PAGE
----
Stuart Whiting

Why construction needs to fully embrace BIM to reap rewards

  • 3 Sep 2015

Stuart Whiting, Associate Director of Technical & Design at Prater, looks at why the industry needs to fully embrace BIM – sooner rather than later – and how, within the overall construction process, the role of the specialist contractor is all about taking the architect’s vision and making it a working reality.

In the last several years, BIM has consistently hit the headlines as the industry debated its potential and discussed the challenges of integrating it into the design and build process.

Today, those involved in the construction of publicly funded work are now undoubtedly feeling the pressure to conform to the requirements of Level 2 BIM and to be digitally compliant by 2016.

Although in 2014 we really saw the step change in the acceptance and adoption of BIM it is still very much a learning process. Despite 3D and 4D modeling, which have been around for five years, there’s still a lot of work to do to ensure the entire supply chain is BIM competent and able to support a specialist contractor like us in our contractual obligations.

The learning curve with BIM shouldn’t be under-estimated. It’s not just about implementing software, but there is a significant monetary investment required as well as time to fully train and educate all those involved with using the chosen software. 

Beginning the BIM process

Specialist contractors are very much on the front line when it comes to integrating BIM successfully. We began the process in 2013 and BIM is absolutely helping us to secure new projects. In 2014, Prater was awarded the contract to redevelop the Metropolitan Police Services Headquarters in Hendon, where for the first time, we are utilising a full BIM design strategy, to design and deliver the external envelope solution for two new buildings.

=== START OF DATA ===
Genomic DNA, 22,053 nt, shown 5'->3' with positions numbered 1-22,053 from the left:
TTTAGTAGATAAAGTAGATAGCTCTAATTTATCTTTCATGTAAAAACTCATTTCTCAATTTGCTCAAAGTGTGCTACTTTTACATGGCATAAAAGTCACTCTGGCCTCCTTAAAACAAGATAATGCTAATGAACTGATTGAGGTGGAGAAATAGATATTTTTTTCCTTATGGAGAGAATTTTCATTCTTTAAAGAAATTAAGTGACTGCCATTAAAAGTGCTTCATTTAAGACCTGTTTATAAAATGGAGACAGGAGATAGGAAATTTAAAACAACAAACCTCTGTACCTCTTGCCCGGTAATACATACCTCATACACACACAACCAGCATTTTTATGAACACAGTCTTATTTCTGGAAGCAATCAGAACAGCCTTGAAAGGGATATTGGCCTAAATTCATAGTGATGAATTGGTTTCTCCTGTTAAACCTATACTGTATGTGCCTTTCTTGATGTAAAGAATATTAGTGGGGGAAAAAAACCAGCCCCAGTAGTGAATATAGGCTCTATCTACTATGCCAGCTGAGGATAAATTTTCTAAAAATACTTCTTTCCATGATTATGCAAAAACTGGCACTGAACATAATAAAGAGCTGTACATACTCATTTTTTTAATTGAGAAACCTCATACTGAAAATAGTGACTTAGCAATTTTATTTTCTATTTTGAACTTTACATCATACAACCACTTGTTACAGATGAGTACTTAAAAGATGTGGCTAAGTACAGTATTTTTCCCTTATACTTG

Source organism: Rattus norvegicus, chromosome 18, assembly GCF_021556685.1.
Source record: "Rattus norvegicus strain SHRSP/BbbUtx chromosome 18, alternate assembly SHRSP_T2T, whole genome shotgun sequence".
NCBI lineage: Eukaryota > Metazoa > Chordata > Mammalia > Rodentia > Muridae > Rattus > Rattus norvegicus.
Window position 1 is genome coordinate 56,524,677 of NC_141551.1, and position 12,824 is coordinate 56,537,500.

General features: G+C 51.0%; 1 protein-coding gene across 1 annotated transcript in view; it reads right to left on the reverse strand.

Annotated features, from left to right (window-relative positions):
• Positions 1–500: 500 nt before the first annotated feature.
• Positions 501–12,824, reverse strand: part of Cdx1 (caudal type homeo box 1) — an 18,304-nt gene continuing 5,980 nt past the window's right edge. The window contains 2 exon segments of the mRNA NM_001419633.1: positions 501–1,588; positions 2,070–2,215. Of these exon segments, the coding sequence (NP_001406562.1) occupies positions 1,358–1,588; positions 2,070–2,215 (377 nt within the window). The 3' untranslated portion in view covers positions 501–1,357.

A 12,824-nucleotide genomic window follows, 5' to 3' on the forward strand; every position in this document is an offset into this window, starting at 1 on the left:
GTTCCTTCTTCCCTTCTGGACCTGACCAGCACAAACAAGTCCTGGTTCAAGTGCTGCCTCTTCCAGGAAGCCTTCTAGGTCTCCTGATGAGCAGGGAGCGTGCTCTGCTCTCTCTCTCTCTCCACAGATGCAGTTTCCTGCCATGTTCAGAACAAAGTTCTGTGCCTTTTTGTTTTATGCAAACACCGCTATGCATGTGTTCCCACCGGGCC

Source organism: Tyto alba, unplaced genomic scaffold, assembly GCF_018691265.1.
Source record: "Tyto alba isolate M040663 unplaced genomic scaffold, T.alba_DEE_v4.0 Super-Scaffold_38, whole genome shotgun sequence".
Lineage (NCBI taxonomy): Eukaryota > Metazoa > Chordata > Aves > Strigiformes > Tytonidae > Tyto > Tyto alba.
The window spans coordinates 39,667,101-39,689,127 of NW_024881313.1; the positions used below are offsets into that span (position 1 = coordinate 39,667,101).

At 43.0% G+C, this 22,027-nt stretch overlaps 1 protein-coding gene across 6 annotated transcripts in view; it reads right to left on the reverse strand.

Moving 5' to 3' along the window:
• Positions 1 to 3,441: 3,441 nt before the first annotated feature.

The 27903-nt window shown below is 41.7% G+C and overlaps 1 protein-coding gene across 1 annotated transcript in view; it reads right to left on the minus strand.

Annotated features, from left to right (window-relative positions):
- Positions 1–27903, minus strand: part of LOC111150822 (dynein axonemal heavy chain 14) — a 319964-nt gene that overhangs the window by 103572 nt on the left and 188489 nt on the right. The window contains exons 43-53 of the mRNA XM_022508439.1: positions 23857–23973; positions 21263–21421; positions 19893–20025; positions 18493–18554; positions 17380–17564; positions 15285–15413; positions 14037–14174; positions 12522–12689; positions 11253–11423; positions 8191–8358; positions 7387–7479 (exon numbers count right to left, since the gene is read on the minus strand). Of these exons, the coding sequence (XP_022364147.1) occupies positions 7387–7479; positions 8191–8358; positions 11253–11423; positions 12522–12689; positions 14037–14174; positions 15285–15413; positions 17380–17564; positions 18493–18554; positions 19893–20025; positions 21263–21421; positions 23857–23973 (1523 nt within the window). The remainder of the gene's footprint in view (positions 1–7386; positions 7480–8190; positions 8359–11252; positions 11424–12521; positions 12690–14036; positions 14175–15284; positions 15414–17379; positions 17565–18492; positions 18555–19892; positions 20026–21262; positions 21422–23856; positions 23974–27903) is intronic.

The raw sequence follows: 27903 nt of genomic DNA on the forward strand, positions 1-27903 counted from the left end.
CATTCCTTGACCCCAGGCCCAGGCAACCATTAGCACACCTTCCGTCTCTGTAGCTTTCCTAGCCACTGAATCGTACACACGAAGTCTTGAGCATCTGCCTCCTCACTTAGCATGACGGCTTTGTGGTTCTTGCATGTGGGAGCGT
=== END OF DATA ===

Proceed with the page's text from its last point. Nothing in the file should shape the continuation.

MPS HendonIt’s an extremely extensive project and both buildings require a variety of finishes and as such, BIM will have an integral role to play in the project’s success.

It will help us to improve building design accuracy, analyse and identify potential clashes in the construction upfront, giving our supply chain time to address them. In addition, from a health and safety perspective, BIM will help us to see exactly where deliveries will need to be made, allowing us to plan and ensure the necessary precautions are taken on-site. 

As the industry adoption of BIM continues, the aim as we see it for BIM Level 2, is to ensure all parties within the supply chain – whether they are an architect, manufacturer or contractor, can electronically share common project data across software packages. This is something we will expect from our own partners going forward. 

Anyone who thinks that BIM is a passing fad would be sorely mistaken. However, whilst many are busy talking about BIM’s potential, it’s those taking action now that will benefit later. The industry as a whole has to recognise that the learning curve is going to take time, and that it needs a fully collaborative working ethos from tender stage, through design, construction and into on-going maintenance – to truly reap the rewards of BIM.

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